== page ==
Bank Holiday catch up.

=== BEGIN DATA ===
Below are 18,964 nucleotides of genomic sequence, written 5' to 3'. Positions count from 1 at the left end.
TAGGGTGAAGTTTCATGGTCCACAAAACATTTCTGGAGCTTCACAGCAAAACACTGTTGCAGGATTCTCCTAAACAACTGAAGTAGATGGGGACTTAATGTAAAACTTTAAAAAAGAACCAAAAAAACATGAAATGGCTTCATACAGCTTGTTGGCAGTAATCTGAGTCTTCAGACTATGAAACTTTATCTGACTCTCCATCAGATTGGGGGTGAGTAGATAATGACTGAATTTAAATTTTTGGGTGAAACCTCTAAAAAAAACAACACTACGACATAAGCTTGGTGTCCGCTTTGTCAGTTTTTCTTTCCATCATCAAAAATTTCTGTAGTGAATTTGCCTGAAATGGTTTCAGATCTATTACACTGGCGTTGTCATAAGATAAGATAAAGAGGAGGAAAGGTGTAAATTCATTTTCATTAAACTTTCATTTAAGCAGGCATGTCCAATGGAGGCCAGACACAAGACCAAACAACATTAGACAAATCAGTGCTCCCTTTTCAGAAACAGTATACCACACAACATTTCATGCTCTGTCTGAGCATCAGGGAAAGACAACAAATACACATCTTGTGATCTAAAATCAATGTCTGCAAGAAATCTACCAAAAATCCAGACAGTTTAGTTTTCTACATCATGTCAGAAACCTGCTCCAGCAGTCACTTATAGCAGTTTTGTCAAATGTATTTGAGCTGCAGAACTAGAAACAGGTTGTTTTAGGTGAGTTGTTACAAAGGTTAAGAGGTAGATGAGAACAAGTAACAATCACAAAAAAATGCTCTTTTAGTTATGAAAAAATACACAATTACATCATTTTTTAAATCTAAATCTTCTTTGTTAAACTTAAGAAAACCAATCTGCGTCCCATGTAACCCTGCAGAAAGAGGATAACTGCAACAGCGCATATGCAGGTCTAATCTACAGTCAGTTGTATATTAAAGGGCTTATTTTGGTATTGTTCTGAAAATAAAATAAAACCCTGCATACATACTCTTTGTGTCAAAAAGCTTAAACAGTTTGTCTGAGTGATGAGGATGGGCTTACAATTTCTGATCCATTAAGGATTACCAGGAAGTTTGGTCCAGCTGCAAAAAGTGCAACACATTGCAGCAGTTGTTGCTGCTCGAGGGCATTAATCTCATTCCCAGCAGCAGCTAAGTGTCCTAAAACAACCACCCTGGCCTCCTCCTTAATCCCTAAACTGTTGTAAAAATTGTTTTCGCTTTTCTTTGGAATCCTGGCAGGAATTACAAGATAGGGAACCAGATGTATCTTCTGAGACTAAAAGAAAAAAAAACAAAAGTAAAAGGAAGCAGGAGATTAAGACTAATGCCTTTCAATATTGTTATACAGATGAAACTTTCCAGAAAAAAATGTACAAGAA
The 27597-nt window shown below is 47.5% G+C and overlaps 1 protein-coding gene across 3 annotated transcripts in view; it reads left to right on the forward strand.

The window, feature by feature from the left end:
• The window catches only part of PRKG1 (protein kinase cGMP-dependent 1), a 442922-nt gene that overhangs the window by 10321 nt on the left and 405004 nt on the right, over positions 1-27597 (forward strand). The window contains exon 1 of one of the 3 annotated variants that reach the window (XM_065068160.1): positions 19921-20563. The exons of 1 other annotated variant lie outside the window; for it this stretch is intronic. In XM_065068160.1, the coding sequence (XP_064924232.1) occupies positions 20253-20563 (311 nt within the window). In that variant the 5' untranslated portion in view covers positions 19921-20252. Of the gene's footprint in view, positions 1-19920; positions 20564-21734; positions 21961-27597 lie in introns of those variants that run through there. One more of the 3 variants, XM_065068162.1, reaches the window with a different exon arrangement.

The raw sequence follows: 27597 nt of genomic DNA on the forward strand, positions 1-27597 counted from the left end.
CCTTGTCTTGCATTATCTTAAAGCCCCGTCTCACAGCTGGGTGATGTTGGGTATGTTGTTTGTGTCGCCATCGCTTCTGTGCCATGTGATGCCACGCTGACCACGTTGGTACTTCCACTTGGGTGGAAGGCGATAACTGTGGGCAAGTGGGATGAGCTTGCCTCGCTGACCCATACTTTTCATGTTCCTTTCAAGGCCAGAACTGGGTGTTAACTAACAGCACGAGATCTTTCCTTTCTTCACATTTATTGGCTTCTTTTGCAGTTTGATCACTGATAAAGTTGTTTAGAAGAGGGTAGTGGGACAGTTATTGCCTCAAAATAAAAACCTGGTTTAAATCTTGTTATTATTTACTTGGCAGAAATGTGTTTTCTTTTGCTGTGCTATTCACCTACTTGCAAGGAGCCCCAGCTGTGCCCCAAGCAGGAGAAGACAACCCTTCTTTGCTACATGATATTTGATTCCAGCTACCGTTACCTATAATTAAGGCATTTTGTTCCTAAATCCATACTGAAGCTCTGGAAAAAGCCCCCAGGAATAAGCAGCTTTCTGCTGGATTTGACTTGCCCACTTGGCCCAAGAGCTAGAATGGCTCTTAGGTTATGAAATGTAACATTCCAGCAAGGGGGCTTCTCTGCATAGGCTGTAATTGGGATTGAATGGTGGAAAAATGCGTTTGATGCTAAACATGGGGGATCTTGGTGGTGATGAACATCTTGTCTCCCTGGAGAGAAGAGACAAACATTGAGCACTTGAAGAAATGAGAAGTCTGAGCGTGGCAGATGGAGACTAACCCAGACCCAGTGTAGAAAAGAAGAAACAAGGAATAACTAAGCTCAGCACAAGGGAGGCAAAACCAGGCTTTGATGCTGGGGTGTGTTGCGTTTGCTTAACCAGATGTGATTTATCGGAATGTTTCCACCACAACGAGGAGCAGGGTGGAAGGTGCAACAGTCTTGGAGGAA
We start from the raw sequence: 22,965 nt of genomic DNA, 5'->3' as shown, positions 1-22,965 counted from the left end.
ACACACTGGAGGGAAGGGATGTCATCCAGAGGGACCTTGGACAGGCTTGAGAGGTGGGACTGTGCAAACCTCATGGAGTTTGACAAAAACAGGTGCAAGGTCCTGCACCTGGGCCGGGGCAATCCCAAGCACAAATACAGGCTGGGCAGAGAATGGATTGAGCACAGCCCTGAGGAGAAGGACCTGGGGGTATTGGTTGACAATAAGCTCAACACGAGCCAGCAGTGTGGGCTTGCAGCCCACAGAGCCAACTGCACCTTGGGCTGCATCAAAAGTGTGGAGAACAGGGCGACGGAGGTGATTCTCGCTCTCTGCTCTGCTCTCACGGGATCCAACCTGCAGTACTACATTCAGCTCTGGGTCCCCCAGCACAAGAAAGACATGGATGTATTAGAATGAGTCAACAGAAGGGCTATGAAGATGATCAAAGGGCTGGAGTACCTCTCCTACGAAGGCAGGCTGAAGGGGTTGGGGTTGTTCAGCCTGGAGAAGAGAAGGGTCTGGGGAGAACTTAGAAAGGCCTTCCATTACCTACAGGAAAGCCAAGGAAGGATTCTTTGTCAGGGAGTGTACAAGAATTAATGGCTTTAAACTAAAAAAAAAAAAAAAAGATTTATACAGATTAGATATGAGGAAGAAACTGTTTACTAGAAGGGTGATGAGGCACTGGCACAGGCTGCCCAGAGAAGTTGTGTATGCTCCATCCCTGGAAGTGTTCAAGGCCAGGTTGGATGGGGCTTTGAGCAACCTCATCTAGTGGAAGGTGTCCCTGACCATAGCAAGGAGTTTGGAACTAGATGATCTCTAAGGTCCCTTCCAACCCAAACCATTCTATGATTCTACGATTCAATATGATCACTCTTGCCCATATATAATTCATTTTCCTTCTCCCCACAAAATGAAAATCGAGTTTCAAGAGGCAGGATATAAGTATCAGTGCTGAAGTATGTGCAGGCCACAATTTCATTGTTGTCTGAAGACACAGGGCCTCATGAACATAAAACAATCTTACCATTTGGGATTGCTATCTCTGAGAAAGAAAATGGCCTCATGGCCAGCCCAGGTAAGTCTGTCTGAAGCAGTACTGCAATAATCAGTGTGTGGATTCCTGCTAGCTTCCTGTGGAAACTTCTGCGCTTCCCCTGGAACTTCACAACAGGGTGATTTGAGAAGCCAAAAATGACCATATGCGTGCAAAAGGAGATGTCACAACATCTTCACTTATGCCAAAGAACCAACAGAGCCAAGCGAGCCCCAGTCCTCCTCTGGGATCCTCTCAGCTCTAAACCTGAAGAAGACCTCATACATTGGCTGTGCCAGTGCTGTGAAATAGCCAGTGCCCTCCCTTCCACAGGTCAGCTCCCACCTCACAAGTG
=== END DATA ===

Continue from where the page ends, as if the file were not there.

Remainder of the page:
The garden is at its best this time of year with just about all of the late summer flowers jostling for their space in the borders. The yellows and oranges are really singing out and as always the borders are filled with bees, butterflies and hoverflies. Not one for tempting fate, but this year has been the best summer we have had for a while, and despite being on the dry side the plants have just about hung in there. A few weeks ago I did have to cut back the Knautia as it was suffering quite badly from mildew, but overall the plants are surviving quite well, I put this down to not molly codling them. After all as I work full time I don’t have the time to pander to the gardens needs. I try to plant any new additions to the garden in spring once the soil temperature is rising but the air temperature is still cool enough to give the plants chance to get their roots down. Then they only get watered for the first few weeks. The best bet is to give them a soaking say once a week rather than a sprinkling of water every day.  That way you encourage them to get their roots down deep otherwise they will stay near the surface and this will not be beneficial in the long term as in a summer such as this the plants would rely on a regular water source to survive.  I prefer to grow my plants hard and spend my time enjoying the garden and deadheading a plant or two. Speaking of which, the lavender has had a clip over recently to remove all the spent flowering stems. You need to be careful with lavender not to cut back too far as new growth will not grow from older wood.